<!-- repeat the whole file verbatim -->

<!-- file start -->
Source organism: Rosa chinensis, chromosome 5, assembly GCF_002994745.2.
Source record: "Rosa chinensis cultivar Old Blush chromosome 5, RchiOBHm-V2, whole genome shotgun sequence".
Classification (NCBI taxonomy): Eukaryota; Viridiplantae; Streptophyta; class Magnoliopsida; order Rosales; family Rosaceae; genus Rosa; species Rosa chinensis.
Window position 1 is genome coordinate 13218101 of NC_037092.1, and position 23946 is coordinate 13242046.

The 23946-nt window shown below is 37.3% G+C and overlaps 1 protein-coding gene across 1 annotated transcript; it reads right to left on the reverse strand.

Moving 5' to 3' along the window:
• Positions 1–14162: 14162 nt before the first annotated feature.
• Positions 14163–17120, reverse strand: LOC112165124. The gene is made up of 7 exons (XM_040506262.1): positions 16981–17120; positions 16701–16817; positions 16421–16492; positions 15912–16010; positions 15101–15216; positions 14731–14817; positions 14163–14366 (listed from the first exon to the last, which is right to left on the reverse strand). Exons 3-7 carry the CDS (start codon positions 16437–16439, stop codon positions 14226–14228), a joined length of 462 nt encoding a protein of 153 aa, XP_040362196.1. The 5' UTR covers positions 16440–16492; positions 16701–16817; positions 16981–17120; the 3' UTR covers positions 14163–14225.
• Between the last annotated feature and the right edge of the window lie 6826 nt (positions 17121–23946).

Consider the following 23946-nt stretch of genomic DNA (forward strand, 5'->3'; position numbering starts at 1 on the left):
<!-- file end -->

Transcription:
Source organism: Rosa chinensis, chromosome 5, assembly GCF_002994745.2.
Source record: "Rosa chinensis cultivar Old Blush chromosome 5, RchiOBHm-V2, whole genome shotgun sequence".
Classification (NCBI taxonomy): Eukaryota; Viridiplantae; Streptophyta; class Magnoliopsida; order Rosales; family Rosaceae; genus Rosa; species Rosa chinensis.
Window position 1 is genome coordinate 13218101 of NC_037092.1, and position 23946 is coordinate 13242046.

The 23946-nt window shown below is 37.3% G+C and overlaps 1 protein-coding gene across 1 annotated transcript; it reads right to left on the reverse strand.

Moving 5' to 3' along the window:
• Positions 1–14162: 14162 nt before the first annotated feature.
• Positions 14163–17120, reverse strand: LOC112165124. The gene is made up of 7 exons (XM_040506262.1): positions 16981–17120; positions 16701–16817; positions 16421–16492; positions 15912–16010; positions 15101–15216; positions 14731–14817; positions 14163–14366 (listed from the first exon to the last, which is right to left on the reverse strand). Exons 3-7 carry the CDS (start codon positions 16437–16439, stop codon positions 14226–14228), a joined length of 462 nt encoding a protein of 153 aa, XP_040362196.1. The 5' UTR covers positions 16440–16492; positions 16701–16817; positions 16981–17120; the 3' UTR covers positions 14163–14225.
• Between the last annotated feature and the right edge of the window lie 6826 nt (positions 17121–23946).

Consider the following 23946-nt stretch of genomic DNA (forward strand, 5'->3'; position numbering starts at 1 on the left):